Congratulations to the winner of the grant –Tappan Middle School (Ann Arbor, MI), the 4 finalists, and everyone who applied for the grant this year. We received over 150 amazing applications from across the country which demonstrates just how impactful gardening can be on the lives of students and their communities.
Read about the winning project and view the garden projects of the finalists on GEF’s website.
The four finalists will each receive children’s gardening books, reusable shopping bags, seed packets and other assorted prizes. The winner will receive a $1,000 check for their outstanding effort. Tappan Middle School will use the funds from the grant in several ways, including recruiting and training 8th grade student to visit 6-7 grade classes to highlight the garden and after school club as well as purchasing supplies for seedling distribution and after school sale.
The Green Thumb Challenge Grant is an annual contest for school and youth gardens across the nation. The award is designed to support the continued sustainability of an exceptional youth garden program that has demonstrated success, and has impacted the lives of kids and their community.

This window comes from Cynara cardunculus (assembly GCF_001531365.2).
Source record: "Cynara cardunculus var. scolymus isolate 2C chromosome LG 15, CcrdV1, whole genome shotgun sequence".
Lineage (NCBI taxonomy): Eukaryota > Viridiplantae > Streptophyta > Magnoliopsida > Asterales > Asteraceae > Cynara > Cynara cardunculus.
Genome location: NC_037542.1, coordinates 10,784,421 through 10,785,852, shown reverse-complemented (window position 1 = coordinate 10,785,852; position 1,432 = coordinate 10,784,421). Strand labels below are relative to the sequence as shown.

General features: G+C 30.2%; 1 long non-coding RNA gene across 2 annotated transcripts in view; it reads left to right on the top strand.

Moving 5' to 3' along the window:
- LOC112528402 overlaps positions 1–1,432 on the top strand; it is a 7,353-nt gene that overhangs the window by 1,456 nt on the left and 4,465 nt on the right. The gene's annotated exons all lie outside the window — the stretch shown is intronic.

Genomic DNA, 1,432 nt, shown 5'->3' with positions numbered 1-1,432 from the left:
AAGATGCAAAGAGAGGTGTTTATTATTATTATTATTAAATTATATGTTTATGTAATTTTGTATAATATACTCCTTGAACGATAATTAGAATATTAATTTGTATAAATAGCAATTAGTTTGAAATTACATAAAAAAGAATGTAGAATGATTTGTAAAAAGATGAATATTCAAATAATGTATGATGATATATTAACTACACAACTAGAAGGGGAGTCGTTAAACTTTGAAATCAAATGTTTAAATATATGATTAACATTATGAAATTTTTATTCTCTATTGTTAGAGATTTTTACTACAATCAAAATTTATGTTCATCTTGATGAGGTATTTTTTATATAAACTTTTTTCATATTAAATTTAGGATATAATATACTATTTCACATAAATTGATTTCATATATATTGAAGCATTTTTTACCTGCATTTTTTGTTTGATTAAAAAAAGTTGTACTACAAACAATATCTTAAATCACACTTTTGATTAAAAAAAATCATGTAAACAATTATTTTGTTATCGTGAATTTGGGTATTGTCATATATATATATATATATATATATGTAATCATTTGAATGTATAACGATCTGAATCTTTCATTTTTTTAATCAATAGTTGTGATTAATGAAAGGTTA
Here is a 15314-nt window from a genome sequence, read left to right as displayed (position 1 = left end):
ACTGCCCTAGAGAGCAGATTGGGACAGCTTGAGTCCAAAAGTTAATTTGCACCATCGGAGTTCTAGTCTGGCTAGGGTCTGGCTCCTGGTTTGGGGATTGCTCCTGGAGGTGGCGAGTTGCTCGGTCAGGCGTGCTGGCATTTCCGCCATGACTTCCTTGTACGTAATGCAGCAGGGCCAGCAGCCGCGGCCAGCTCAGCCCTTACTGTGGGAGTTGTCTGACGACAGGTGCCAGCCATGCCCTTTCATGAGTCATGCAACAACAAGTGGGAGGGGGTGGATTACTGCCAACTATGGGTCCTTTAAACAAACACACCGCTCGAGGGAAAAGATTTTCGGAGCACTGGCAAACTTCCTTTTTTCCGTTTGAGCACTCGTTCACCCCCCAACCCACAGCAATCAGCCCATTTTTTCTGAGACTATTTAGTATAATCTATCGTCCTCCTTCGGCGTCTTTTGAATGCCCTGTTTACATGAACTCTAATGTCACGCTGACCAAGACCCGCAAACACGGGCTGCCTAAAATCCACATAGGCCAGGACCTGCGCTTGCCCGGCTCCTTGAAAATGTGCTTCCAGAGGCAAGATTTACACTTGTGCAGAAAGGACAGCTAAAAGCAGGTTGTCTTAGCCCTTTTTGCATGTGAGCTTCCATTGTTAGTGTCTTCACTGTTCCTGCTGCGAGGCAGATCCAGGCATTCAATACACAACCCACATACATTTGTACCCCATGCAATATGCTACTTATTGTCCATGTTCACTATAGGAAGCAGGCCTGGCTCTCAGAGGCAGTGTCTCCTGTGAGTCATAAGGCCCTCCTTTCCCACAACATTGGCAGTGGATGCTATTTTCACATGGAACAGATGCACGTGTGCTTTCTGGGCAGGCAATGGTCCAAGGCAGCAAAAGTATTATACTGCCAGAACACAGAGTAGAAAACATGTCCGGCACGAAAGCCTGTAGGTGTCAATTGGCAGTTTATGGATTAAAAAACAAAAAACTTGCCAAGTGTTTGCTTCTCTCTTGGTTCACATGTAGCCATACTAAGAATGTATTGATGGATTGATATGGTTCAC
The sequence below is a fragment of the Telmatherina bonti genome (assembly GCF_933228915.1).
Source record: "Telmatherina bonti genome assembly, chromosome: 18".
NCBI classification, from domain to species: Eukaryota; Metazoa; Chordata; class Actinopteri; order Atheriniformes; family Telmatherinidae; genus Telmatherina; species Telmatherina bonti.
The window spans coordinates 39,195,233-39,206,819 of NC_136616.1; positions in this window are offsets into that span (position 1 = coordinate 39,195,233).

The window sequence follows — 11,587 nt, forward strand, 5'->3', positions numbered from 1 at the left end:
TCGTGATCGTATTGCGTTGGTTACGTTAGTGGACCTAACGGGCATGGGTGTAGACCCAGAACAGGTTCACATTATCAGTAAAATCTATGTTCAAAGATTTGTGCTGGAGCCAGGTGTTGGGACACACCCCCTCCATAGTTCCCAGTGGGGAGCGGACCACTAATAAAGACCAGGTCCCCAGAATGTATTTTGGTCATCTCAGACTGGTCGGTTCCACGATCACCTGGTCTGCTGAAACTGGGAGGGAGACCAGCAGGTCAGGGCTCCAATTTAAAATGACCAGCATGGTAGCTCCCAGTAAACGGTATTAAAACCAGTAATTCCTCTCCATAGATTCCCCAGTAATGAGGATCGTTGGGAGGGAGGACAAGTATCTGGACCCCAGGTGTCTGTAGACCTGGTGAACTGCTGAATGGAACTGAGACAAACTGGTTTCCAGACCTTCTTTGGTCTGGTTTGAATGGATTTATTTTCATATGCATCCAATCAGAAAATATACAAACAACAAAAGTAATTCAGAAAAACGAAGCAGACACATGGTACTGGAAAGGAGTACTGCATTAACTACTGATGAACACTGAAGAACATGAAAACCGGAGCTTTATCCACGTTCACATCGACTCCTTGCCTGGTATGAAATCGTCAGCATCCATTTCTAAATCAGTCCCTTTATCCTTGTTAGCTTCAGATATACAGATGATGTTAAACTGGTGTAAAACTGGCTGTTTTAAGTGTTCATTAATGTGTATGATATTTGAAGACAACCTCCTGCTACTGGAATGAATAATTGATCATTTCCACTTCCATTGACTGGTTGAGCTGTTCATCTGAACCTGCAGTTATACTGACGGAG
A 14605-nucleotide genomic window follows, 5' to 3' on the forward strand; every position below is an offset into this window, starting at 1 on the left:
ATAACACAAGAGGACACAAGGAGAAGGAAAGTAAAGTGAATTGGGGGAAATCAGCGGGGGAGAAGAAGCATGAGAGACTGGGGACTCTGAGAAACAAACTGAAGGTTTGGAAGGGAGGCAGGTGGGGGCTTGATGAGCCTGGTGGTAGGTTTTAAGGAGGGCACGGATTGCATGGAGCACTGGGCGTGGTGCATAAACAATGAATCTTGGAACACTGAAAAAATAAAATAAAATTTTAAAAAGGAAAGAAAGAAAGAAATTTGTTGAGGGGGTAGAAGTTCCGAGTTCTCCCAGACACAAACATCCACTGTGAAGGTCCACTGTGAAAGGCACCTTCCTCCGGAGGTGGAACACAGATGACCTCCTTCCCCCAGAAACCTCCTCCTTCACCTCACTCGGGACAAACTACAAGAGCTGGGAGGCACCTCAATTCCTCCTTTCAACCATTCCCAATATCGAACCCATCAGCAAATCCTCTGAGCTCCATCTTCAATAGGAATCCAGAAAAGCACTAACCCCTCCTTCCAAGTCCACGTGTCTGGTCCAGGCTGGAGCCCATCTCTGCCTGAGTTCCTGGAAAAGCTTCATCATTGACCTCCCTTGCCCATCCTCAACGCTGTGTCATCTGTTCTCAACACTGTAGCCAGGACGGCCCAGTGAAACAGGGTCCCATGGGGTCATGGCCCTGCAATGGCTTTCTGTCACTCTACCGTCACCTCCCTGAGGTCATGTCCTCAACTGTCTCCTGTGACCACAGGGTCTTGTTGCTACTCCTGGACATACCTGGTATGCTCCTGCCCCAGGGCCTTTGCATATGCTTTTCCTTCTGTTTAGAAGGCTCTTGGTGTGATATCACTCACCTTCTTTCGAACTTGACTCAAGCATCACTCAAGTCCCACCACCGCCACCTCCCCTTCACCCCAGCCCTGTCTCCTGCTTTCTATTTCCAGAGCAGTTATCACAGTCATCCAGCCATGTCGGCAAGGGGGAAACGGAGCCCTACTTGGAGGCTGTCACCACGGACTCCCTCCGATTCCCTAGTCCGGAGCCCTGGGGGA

Since 2004 the Agrarian Adventure has brought together teachers, community members, and parents to serve the students at Tappan Middle School in Ann Arbor Michigan. The greenhouse at Tappan Middle School is a foundational resource for district-wide education programming and a unique school resource in all of Washtenaw County.
The flagship activity at Tappan is an after-school cooking and gardening youth enrichment program put on by their Food and Garden Club. Over the years the club has nurtured awareness of food culture and connected hundreds of students to the sources of their food. Some key community impacts of the club are growing and distributing seedlings for school gardens in the district, as well as, the student-run seedling sale, a club fundraiser.
In their grant application the school cited that over the last two years the number of AAPS school gardens has almost doubled, and thus the demand for seedlings and schoolyard garden consultation has also increased. To meet these needs, a vibrant Food and Garden Club is now needed more than ever. We want to “go deeper” with consistent outreach to more students, to raise food awareness, conduct early season greenhouse cultivation, and impart hands-on agricultural skills such as seedling distribution, sales and marketing.